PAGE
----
Lynn Horton is a freelance writer and editor who in another lifetime taught English and Creative Writing at McIntosh High School and later worked in the Starr’s Mill High School Media Center.

This was the sweetest week I have known in a very long time. My memory of it will probably not allow me to record happenings in a chronological order, rather I will just wander through the events and people that made these last seven days so lovely.
There is certainly nothing sweeter than seeing one’s husband kneeling in a freshly turned flower bed in front of the new white picket fence he recently built while planting the bright yellow and red flowers I picked out yesterday. Bill tells others, with a laugh, that my idea of gardening is to point royally to the bedding plants I intend for him to plant! Not so! Why, I have just successfully rooted three cuttings from the 150-plus-year-old rose, Southern Snow, which was a gift from my sweet aunt over thirty years ago. It has traveled from Mississippi to South Carolina and twice to Georgia. This is my singular notable gardening feat, but one that I intend to “dine out on” for years! She’s a beauty; and just this week she put out the first of her pale pink buds which have turned to tender white roses. The healthy vines climb a trellis just outside our dining area, and Summer Snow pushes scores of blossoms against the panes of the window. Such a sweet treat!
And speaking of a sweet treat! Oh, My! After a fabulous luncheon at Senoia’s famous Tomato House, (our son-in-law is part of the very excellent kitchen staff there), we were treated to not one, not two, but three of the most delectable, most sinfully decadent desserts on this or any other planet. Learning that my grandson Carter had never tasted Bread Pudding, Tracy Brady, the very kind owner and most friendly proprietress ever, was responsible for sending out a giant bowl of the delicious cinnamon-flavored mound of “pudding” swimming in a sweet sauce. He loved it!! Then came a scrumptious Crème Brulee and a Brownie the size of Texas with strawberries, whipped cream and vanilla ice cream on the side. I might add that their coffee is delicious and a perfect accompaniment to the desserts. I had four cups. Do you think that was too many?
And to add to that sweetness, Jane Hutchinson Arnold waved us in with a huge hello, and we were thrilled to see that her lunch companion was Debra Allen, visiting Senoia after a two-month stint in NYC. Sadly, she must return to the Big Apple, but not without the promise to visit us again soon.
Talk about sweet coincidence, I had the amazing opportunity of meeting retired U.S. Army Colonel Angela Odom in the dentist’s office while waiting on poor Bill to get his jaw tooth pulled out! My family is never surprised when I announce, after a trip to the grocery store, hair salon, or Post Office, that “Hey, I made a new friend today!” The long wait for my poor husband to have his tooth extracted on Thursday was hardly time to introduce myself much less to cement the bond that Angela and I had quickly discovered. We did have time for her to share her new book, “Bronco Strong.” I was captivated by her firsthand account “of the tumultuous day-to-day life of a Soldier in Iraq.” But the most bittersweet story she tells is of how she and many women in the military must leave their very young children behind to be cared for by husbands or extended family. This is something that does not often make its way into our conversations. It should. These folks need our support and praise; they are our heroes.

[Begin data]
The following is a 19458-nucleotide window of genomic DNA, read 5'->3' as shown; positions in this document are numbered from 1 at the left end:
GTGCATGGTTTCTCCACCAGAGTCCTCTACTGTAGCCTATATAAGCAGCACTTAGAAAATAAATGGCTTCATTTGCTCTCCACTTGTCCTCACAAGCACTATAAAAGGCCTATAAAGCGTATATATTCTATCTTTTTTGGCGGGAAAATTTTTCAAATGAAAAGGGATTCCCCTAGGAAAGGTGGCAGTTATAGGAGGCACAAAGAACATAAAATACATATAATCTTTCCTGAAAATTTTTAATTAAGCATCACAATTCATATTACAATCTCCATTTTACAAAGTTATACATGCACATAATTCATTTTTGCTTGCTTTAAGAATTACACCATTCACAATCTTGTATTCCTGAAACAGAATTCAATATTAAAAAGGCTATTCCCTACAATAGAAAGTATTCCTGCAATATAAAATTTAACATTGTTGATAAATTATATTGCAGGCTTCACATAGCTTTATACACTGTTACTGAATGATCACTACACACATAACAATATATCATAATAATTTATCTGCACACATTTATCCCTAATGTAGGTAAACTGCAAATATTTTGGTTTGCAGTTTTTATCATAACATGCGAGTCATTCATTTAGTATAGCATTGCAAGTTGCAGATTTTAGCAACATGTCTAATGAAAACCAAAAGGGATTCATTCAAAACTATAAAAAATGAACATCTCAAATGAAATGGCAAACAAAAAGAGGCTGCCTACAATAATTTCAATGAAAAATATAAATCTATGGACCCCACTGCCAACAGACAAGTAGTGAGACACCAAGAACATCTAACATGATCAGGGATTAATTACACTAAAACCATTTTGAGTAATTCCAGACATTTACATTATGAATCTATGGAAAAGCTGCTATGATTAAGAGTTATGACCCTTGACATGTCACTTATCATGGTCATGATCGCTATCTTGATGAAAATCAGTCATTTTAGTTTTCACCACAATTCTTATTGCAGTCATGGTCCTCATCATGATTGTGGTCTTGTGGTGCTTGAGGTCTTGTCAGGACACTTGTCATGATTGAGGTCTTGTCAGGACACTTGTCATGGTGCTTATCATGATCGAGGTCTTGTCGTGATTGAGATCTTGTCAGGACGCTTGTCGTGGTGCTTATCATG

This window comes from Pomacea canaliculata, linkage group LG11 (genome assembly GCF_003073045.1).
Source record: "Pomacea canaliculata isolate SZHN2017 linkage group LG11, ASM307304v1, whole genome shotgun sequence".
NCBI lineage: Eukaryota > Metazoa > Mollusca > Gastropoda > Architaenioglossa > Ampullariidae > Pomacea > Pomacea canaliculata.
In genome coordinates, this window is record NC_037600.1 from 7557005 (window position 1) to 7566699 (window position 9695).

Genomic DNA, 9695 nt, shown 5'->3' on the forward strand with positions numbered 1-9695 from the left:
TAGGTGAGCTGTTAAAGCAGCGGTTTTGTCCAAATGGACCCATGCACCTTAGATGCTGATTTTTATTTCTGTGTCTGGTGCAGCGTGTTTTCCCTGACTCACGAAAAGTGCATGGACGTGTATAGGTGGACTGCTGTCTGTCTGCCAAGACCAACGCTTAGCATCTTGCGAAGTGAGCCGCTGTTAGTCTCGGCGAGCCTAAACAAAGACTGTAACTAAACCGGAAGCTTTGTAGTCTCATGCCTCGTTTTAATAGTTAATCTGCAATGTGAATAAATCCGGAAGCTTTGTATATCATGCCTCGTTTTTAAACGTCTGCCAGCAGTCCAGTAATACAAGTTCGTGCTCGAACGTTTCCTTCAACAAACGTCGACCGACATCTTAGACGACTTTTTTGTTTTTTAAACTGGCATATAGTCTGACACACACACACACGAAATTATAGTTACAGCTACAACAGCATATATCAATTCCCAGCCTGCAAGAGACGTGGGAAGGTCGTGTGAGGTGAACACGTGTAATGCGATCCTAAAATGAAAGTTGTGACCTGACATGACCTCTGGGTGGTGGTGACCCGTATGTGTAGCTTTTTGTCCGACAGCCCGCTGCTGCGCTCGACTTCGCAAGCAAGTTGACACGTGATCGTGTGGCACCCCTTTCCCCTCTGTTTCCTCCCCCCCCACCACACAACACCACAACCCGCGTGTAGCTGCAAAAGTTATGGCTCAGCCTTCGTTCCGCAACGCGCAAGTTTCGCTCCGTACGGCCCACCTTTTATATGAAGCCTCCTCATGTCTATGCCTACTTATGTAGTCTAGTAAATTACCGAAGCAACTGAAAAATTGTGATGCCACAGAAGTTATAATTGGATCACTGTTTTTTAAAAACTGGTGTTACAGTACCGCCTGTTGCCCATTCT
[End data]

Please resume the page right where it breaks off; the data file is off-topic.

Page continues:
I met someone else this week who deserves our attention. He is going to be embarrassed when I tell you this:  Harold Simmons, Senoia’s new City Manager, is a really sweet man! We had a long chat in his office on Wednesday, and I encourage everyone in our community to get to know this man who has a long career in public service. He will be speaking, along with Mayor Larry Owens (another very special public servant), at the Historic Society on Couch Street, April 13 at 7 p.m.
Finally, I cannot leave this week behind without sharing the news of a great loss to our community, to our church, and to his precious family. Freddie Christopher was one of the sweetest men it has ever been our pleasure to know. Bill and I agree that our only regret is that we had such a short time in which to hear his wonderful stories, to enjoy his generous gifts of corn and tomatoes, to feel his strong calloused handshake, and to be folded into his loving arms in a big ole Freddie bear hug. Pastor Emeritus of Sharpsburg Baptist Church, Dr. Watson Mills spoke lovingly of this man who was born, raised, and lived almost within walking distance of the road named after his family, who was educated at the University of Georgia, and who worked in his chosen field until retirement, when he had more time to sit quietly on his property welcoming folks who stopped by to “sit a spell.” He would tell you a tale if you sat very long. Maybe two or three. It was indeed an honor to sit across the Sunday School table from this fine man, or to get a wave and a friendly grin from across the church sanctuary. I loved just being noticed by someone who walked so closely with Jesus and who perhaps recognized the same desire in me. Sweet. Sweet.